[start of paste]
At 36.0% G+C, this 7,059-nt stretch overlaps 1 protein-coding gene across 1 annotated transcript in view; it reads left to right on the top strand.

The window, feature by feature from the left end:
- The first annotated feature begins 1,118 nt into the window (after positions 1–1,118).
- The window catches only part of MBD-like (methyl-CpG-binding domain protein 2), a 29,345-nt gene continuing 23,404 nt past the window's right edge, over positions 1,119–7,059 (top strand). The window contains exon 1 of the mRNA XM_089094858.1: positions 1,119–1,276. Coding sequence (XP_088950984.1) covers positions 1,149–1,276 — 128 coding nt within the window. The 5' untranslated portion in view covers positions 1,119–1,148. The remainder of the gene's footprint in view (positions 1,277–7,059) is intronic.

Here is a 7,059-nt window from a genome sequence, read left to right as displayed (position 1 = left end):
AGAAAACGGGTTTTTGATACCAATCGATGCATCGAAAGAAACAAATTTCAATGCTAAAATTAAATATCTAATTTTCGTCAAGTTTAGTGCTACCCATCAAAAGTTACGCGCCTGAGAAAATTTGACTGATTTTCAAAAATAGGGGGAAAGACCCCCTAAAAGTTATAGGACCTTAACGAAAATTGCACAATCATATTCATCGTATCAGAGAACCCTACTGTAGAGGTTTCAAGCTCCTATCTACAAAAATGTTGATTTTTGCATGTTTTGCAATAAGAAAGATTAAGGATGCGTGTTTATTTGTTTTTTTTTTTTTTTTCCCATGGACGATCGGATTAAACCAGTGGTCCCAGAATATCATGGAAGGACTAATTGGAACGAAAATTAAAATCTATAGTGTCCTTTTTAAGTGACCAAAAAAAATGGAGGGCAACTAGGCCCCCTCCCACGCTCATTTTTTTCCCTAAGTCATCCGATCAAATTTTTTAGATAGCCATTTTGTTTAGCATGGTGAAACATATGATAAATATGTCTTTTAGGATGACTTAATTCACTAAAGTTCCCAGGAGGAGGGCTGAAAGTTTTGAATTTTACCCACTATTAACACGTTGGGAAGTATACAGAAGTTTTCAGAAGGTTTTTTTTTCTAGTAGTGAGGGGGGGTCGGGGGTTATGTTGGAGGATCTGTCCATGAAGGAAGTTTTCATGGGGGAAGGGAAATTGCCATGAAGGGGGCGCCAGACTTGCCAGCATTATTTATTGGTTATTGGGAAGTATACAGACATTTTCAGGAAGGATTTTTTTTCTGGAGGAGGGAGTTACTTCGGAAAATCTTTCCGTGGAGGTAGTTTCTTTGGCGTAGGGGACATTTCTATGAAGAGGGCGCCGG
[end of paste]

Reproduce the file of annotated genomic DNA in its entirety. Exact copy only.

At 36.0% G+C, this 7,059-nt stretch overlaps 1 protein-coding gene across 1 annotated transcript in view; it reads left to right on the top strand.

The window, feature by feature from the left end:
- The first annotated feature begins 1,118 nt into the window (after positions 1–1,118).
- The window catches only part of MBD-like (methyl-CpG-binding domain protein 2), a 29,345-nt gene continuing 23,404 nt past the window's right edge, over positions 1,119–7,059 (top strand). The window contains exon 1 of the mRNA XM_089094858.1: positions 1,119–1,276. Coding sequence (XP_088950984.1) covers positions 1,149–1,276 — 128 coding nt within the window. The 5' untranslated portion in view covers positions 1,119–1,148. The remainder of the gene's footprint in view (positions 1,277–7,059) is intronic.

Here is a 7,059-nt window from a genome sequence, read left to right as displayed (position 1 = left end):
AGAAAACGGGTTTTTGATACCAATCGATGCATCGAAAGAAACAAATTTCAATGCTAAAATTAAATATCTAATTTTCGTCAAGTTTAGTGCTACCCATCAAAAGTTACGCGCCTGAGAAAATTTGACTGATTTTCAAAAATAGGGGGAAAGACCCCCTAAAAGTTATAGGACCTTAACGAAAATTGCACAATCATATTCATCGTATCAGAGAACCCTACTGTAGAGGTTTCAAGCTCCTATCTACAAAAATGTTGATTTTTGCATGTTTTGCAATAAGAAAGATTAAGGATGCGTGTTTATTTGTTTTTTTTTTTTTTTTCCCATGGACGATCGGATTAAACCAGTGGTCCCAGAATATCATGGAAGGACTAATTGGAACGAAAATTAAAATCTATAGTGTCCTTTTTAAGTGACCAAAAAAAATGGAGGGCAACTAGGCCCCCTCCCACGCTCATTTTTTTCCCTAAGTCATCCGATCAAATTTTTTAGATAGCCATTTTGTTTAGCATGGTGAAACATATGATAAATATGTCTTTTAGGATGACTTAATTCACTAAAGTTCCCAGGAGGAGGGCTGAAAGTTTTGAATTTTACCCACTATTAACACGTTGGGAAGTATACAGAAGTTTTCAGAAGGTTTTTTTTTCTAGTAGTGAGGGGGGGTCGGGGGTTATGTTGGAGGATCTGTCCATGAAGGAAGTTTTCATGGGGGAAGGGAAATTGCCATGAAGGGGGCGCCAGACTTGCCAGCATTATTTATTGGTTATTGGGAAGTATACAGACATTTTCAGGAAGGATTTTTTTTCTGGAGGAGGGAGTTACTTCGGAAAATCTTTCCGTGGAGGTAGTTTCTTTGGCGTAGGGGACATTTCTATGAAGAGGGCGCCGG